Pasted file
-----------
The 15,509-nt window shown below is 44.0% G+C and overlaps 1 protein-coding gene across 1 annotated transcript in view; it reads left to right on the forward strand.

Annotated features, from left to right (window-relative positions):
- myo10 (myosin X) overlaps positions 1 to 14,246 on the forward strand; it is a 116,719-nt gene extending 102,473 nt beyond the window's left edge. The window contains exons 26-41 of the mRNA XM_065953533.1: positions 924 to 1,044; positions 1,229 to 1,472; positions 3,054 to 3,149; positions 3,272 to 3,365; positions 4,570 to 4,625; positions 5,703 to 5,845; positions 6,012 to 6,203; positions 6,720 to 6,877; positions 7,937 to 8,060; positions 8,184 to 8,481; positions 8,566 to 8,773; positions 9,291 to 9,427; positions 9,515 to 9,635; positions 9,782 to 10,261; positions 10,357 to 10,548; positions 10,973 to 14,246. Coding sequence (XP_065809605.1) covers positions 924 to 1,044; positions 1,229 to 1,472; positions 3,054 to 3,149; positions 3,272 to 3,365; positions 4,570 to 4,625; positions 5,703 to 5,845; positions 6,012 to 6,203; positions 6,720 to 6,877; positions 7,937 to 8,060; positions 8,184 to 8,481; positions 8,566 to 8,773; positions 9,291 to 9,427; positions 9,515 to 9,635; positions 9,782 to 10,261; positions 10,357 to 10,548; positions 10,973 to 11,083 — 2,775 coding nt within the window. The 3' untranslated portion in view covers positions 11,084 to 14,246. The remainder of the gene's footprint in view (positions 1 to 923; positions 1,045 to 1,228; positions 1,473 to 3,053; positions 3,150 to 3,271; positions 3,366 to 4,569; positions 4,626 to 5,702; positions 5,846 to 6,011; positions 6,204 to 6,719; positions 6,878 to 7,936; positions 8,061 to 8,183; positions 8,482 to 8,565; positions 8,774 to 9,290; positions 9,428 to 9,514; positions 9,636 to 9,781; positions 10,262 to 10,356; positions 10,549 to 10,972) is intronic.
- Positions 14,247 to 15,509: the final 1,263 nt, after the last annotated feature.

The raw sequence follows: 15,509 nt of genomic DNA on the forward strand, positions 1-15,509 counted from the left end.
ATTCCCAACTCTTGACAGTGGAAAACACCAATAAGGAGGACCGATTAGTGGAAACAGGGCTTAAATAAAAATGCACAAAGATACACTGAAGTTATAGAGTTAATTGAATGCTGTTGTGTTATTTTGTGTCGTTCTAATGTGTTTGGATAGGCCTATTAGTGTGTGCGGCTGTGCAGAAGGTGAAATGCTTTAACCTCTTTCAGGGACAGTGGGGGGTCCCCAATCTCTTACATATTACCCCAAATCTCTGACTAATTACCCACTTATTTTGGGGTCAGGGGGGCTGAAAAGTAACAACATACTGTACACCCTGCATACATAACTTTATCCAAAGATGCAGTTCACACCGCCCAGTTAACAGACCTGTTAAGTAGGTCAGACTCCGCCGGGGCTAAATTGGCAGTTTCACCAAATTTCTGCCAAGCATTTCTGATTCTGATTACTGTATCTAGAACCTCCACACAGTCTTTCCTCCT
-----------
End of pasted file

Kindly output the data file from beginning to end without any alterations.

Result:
The 15,509-nt window shown below is 44.0% G+C and overlaps 1 protein-coding gene across 1 annotated transcript in view; it reads left to right on the forward strand.

Annotated features, from left to right (window-relative positions):
- myo10 (myosin X) overlaps positions 1 to 14,246 on the forward strand; it is a 116,719-nt gene extending 102,473 nt beyond the window's left edge. The window contains exons 26-41 of the mRNA XM_065953533.1: positions 924 to 1,044; positions 1,229 to 1,472; positions 3,054 to 3,149; positions 3,272 to 3,365; positions 4,570 to 4,625; positions 5,703 to 5,845; positions 6,012 to 6,203; positions 6,720 to 6,877; positions 7,937 to 8,060; positions 8,184 to 8,481; positions 8,566 to 8,773; positions 9,291 to 9,427; positions 9,515 to 9,635; positions 9,782 to 10,261; positions 10,357 to 10,548; positions 10,973 to 14,246. Coding sequence (XP_065809605.1) covers positions 924 to 1,044; positions 1,229 to 1,472; positions 3,054 to 3,149; positions 3,272 to 3,365; positions 4,570 to 4,625; positions 5,703 to 5,845; positions 6,012 to 6,203; positions 6,720 to 6,877; positions 7,937 to 8,060; positions 8,184 to 8,481; positions 8,566 to 8,773; positions 9,291 to 9,427; positions 9,515 to 9,635; positions 9,782 to 10,261; positions 10,357 to 10,548; positions 10,973 to 11,083 — 2,775 coding nt within the window. The 3' untranslated portion in view covers positions 11,084 to 14,246. The remainder of the gene's footprint in view (positions 1 to 923; positions 1,045 to 1,228; positions 1,473 to 3,053; positions 3,150 to 3,271; positions 3,366 to 4,569; positions 4,626 to 5,702; positions 5,846 to 6,011; positions 6,204 to 6,719; positions 6,878 to 7,936; positions 8,061 to 8,183; positions 8,482 to 8,565; positions 8,774 to 9,290; positions 9,428 to 9,514; positions 9,636 to 9,781; positions 10,262 to 10,356; positions 10,549 to 10,972) is intronic.
- Positions 14,247 to 15,509: the final 1,263 nt, after the last annotated feature.

The raw sequence follows: 15,509 nt of genomic DNA on the forward strand, positions 1-15,509 counted from the left end.
ATTCCCAACTCTTGACAGTGGAAAACACCAATAAGGAGGACCGATTAGTGGAAACAGGGCTTAAATAAAAATGCACAAAGATACACTGAAGTTATAGAGTTAATTGAATGCTGTTGTGTTATTTTGTGTCGTTCTAATGTGTTTGGATAGGCCTATTAGTGTGTGCGGCTGTGCAGAAGGTGAAATGCTTTAACCTCTTTCAGGGACAGTGGGGGGTCCCCAATCTCTTACATATTACCCCAAATCTCTGACTAATTACCCACTTATTTTGGGGTCAGGGGGGCTGAAAAGTAACAACATACTGTACACCCTGCATACATAACTTTATCCAAAGATGCAGTTCACACCGCCCAGTTAACAGACCTGTTAAGTAGGTCAGACTCCGCCGGGGCTAAATTGGCAGTTTCACCAAATTTCTGCCAAGCATTTCTGATTCTGATTACTGTATCTAGAACCTCCACACAGTCTTTCCTCCT